The 1930s were a tough time for people around the world. Rising unemployment and the collapse of global trade hit Canada very hard. Much of Canada’s economy was based on exports. So when international trade collapsed at the beginning of the Great Depression entire Canadian industries fell apart. This hit Western Canada particularly hard, as exports were most of the economy. As of 1932 the Western Canadian provinces were all technically bankrupt.
To make matters worse, Canadian wheat farmers suffered disaster after disaster in the years leading up to the Depression. There were years of drought, hailstorms, and even infestations of crop killing grasshoppers. People even began referring to the Prairies as “the Dust Bowl”. Simply put, wheat farmers had barely any wheat to sell, and what they had wasn’t selling for much. Because of the collapse of the export industry, in the early 1930s the price of wheat was the lowest in Saskatchewan’s recorded history. There are even accounts of farmers burning the wheat they managed to farm to heat their homes; it was cheaper than buying fuel.
Across Canada people were suffering. In 1933 one in five Canadians were dependent on government relief and scurvy and other diseases brought on by poor diets were not uncommon.
The Great Depression was truly a time of hardship, but you can also see ingenuity and resilience. Homemakers had the tough job of keeping their families fed on next to nothing. So they would use cheap ingredients like beans, noodles, hotdogs and potatoes, and ingredient stretching recipes like soups.
People were able to do remarkable things with what little they had. A mock apple pie featuring Ritz crackers instead of apples gained popularity during the decade, as did mock chicken made from pork (chicken was often more expensive). There were also recipes like water pie, dandelion salad (yes, the weeds), peanut butter stuffed onions, or creamed chipped beef. Some of these dishes tasted better than others, but that wasn’t the point. Homemakers had to keep their families fed, whether or not they enjoyed everything they were eating.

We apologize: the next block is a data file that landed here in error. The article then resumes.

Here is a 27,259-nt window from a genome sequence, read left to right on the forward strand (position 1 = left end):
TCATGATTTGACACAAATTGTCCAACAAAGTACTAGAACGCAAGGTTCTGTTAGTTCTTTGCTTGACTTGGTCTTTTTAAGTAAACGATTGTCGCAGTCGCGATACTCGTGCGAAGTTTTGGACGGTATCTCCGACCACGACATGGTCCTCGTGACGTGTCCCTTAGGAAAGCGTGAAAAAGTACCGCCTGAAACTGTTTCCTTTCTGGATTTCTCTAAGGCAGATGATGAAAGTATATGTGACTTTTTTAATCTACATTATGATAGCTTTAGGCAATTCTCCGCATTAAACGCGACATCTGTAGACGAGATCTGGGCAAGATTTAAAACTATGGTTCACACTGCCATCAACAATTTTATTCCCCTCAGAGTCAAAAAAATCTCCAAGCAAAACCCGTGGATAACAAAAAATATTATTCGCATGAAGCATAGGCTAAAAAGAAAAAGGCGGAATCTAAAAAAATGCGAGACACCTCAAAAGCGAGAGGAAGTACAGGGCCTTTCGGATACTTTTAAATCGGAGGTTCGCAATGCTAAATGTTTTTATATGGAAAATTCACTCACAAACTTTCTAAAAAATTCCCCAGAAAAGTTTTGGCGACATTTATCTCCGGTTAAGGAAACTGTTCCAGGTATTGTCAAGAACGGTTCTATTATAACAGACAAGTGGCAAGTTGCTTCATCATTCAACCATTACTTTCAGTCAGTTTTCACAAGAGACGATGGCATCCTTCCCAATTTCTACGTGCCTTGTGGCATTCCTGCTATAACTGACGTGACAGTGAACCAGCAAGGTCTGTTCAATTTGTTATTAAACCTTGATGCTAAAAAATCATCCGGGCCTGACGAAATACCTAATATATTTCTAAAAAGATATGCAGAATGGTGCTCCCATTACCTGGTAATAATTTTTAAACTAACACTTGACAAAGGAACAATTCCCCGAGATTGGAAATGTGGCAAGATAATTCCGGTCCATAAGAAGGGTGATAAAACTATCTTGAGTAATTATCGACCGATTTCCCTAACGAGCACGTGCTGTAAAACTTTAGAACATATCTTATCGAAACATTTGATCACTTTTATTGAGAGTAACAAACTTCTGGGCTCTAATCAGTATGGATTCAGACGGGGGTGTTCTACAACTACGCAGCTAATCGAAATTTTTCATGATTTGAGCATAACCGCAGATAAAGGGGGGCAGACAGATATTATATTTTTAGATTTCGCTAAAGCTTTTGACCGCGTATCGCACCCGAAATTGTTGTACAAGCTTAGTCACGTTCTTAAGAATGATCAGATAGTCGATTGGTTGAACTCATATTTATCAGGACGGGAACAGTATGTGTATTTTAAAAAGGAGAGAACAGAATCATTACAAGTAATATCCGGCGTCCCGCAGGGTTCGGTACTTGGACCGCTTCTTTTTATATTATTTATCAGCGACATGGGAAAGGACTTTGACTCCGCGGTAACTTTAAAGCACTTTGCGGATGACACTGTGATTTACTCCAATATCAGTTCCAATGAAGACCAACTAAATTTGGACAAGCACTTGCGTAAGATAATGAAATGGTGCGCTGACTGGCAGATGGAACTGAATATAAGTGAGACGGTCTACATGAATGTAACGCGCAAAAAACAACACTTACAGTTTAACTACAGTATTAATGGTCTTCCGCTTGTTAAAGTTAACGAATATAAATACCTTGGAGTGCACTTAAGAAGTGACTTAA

Another Depression-era meal is actually, the Canadian favourite, Kraft Dinner. First hitting the shelves in 1937, KD was a simple, inexpensive, non-perishable and meatless meal that could be stretched to feed a whole family. Plus, let’s be honest – it’s delicious.
They would also plan for leftovers. If you were able to have a chicken or a roast for Sunday dinner, you could be sure that for the next few days you’d be seeing leftovers in sandwiches or soups. And as a treat, you might get something like baked apples. This simple dish, made out of relatively cheap ingredients, would have made an excellent, but rare, dessert during these hard years. It’s a lot like an apple pie without the crust – those ingredients would have been used in another meal.
What people ate at any given time can tell us so much about what their lives were like. Food from the 1930s is all about going without; without meat, without eggs, or without fresh veggies. It was about using what you had to make up for what you couldn’t get. It was often simple or downright strange but it kept people going, day after day.
Be sure to share on social media whatever you create and tag the Sidney Museum.
Recipe adapted from The Canadian Homeschooler
- 4 apples
- 4 tbsp sugar
- 1 tbsp cinnamon
- 4 tbsp butter
- Pre-heat the oven to 350 degrees.
- Core your apples. It’s best to do this with an apple corer, however if you don’t have one this can be carefully done with a knife.
- Put 1/2 tbsp in the bottom of each cored apple.
- Combine the sugar and cinnamon in a bowl and fill the cores of each apple. Ensure the apple is well filled, you may need to mix more sugar and cinnamon.
- Place 1/2 tbsp on top of each apple.
- Place the apples in an oven safe dish. Add a small amount of water to cover the bottom of the pan.
- Bake in the over from 45min – 1hr; until the apples are completely cooked. They may collapse, this is okay.